The thrust on infrastructure has also rightly been given. Out of the financing mix of National Infrastructure Pipeline (NIP), which was set up in December 2019 with 6835 projects it has now expanded to around 18-20% of the outlay and shall be funded through the Central government’s budgetary support while another 24-26% is expected to come from State government budgets, with the balance coming from extra budgetary resources, include private financing. The NIP would take up 7400 project. However, the setting up of a Development Finance Institution (DFI) is significant news aimed at asset monetisation and building infrastructure for health, agriculture and other sectors.
An anticipated increase of 37% is expected in this sector and realising the financial challenge, the government has announced a new Infrastructure Development Cess. Also a new development finance institution would be created to cater to the financing requirements. However, Rs 5.54 lakh crore has been earmarked for capital expenditure which is very high and indeed quite ambitious.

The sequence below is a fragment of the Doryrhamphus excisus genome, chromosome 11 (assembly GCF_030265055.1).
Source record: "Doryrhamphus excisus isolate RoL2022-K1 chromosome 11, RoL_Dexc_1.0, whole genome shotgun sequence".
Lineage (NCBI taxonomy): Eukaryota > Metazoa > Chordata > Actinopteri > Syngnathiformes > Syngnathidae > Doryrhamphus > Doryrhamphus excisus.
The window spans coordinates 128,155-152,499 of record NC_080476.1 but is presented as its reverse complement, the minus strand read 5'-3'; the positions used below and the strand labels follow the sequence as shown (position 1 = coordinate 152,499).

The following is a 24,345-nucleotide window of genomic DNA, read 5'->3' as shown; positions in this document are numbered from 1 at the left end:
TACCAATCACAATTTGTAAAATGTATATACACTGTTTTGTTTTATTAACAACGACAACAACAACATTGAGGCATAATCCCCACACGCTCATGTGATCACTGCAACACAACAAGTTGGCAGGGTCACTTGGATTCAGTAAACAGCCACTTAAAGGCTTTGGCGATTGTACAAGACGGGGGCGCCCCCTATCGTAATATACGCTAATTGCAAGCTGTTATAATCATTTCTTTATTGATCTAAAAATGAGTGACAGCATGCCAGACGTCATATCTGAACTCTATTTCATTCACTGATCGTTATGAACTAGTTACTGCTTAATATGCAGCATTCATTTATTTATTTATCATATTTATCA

A major segment of this is on road transport sector for which Rs 118,101 lakh crore has been given to the Ministry of Road Transport. National highways are being planned, specially in Tamil Nadu (3500 km), Kerala (1100 km) and West Bengal (675 km).  But while these highways are no doubt necessary, there is need to allocate resources to States for rural roads, where majority of the people struggle for existence. The increased allocation of Rs 40,000 crore find for rural infrastructure may not be sufficient, keeping in view the existing conditions in most States, specially in the backward districts of the North and Eastern States.
Regarding Railways, the announcement of full electrification of broad gauge by December 2023 is indeed encouraging. The other important news made in the Budget is the eastern and western corridors dedicated freight corridors expected to be completed by June 2022 and monetising these corridor assets for operations and maintenance after commissioning. In addition, the Railways will have to monetise all brownfield assets.